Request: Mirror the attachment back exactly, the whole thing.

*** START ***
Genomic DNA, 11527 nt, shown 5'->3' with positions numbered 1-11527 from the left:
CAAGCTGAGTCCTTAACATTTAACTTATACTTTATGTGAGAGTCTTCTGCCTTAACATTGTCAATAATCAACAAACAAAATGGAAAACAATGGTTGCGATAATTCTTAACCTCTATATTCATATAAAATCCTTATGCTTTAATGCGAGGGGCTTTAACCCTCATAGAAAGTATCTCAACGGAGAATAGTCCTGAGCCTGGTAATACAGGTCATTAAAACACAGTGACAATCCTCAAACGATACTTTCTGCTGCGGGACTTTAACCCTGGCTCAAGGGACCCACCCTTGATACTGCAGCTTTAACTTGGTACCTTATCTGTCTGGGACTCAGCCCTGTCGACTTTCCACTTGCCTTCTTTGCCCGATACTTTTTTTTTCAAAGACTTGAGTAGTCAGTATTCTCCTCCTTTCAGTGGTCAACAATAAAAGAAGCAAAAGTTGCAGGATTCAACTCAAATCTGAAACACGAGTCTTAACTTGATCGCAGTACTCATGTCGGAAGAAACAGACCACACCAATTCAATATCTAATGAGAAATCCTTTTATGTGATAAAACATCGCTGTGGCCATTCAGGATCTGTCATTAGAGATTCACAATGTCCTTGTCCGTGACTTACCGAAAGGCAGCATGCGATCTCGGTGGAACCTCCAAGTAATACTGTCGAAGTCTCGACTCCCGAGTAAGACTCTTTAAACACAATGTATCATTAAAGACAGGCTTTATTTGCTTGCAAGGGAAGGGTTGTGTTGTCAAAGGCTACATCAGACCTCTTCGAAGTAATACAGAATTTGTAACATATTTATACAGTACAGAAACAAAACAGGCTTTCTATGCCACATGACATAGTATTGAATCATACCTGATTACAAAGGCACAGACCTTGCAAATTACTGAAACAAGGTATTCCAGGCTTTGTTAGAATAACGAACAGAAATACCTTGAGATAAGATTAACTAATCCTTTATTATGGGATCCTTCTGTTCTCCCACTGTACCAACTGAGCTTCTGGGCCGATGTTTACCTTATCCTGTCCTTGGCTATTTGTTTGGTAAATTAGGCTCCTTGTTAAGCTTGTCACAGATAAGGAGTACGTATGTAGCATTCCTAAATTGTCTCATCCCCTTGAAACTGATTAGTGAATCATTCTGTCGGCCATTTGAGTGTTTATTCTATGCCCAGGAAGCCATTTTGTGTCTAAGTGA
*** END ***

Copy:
Genomic DNA, 11527 nt, shown 5'->3' with positions numbered 1-11527 from the left:
CAAGCTGAGTCCTTAACATTTAACTTATACTTTATGTGAGAGTCTTCTGCCTTAACATTGTCAATAATCAACAAACAAAATGGAAAACAATGGTTGCGATAATTCTTAACCTCTATATTCATATAAAATCCTTATGCTTTAATGCGAGGGGCTTTAACCCTCATAGAAAGTATCTCAACGGAGAATAGTCCTGAGCCTGGTAATACAGGTCATTAAAACACAGTGACAATCCTCAAACGATACTTTCTGCTGCGGGACTTTAACCCTGGCTCAAGGGACCCACCCTTGATACTGCAGCTTTAACTTGGTACCTTATCTGTCTGGGACTCAGCCCTGTCGACTTTCCACTTGCCTTCTTTGCCCGATACTTTTTTTTTCAAAGACTTGAGTAGTCAGTATTCTCCTCCTTTCAGTGGTCAACAATAAAAGAAGCAAAAGTTGCAGGATTCAACTCAAATCTGAAACACGAGTCTTAACTTGATCGCAGTACTCATGTCGGAAGAAACAGACCACACCAATTCAATATCTAATGAGAAATCCTTTTATGTGATAAAACATCGCTGTGGCCATTCAGGATCTGTCATTAGAGATTCACAATGTCCTTGTCCGTGACTTACCGAAAGGCAGCATGCGATCTCGGTGGAACCTCCAAGTAATACTGTCGAAGTCTCGACTCCCGAGTAAGACTCTTTAAACACAATGTATCATTAAAGACAGGCTTTATTTGCTTGCAAGGGAAGGGTTGTGTTGTCAAAGGCTACATCAGACCTCTTCGAAGTAATACAGAATTTGTAACATATTTATACAGTACAGAAACAAAACAGGCTTTCTATGCCACATGACATAGTATTGAATCATACCTGATTACAAAGGCACAGACCTTGCAAATTACTGAAACAAGGTATTCCAGGCTTTGTTAGAATAACGAACAGAAATACCTTGAGATAAGATTAACTAATCCTTTATTATGGGATCCTTCTGTTCTCCCACTGTACCAACTGAGCTTCTGGGCCGATGTTTACCTTATCCTGTCCTTGGCTATTTGTTTGGTAAATTAGGCTCCTTGTTAAGCTTGTCACAGATAAGGAGTACGTATGTAGCATTCCTAAATTGTCTCATCCCCTTGAAACTGATTAGTGAATCATTCTGTCGGCCATTTGAGTGTTTATTCTATGCCCAGGAAGCCATTTTGTGTCTAAGTGA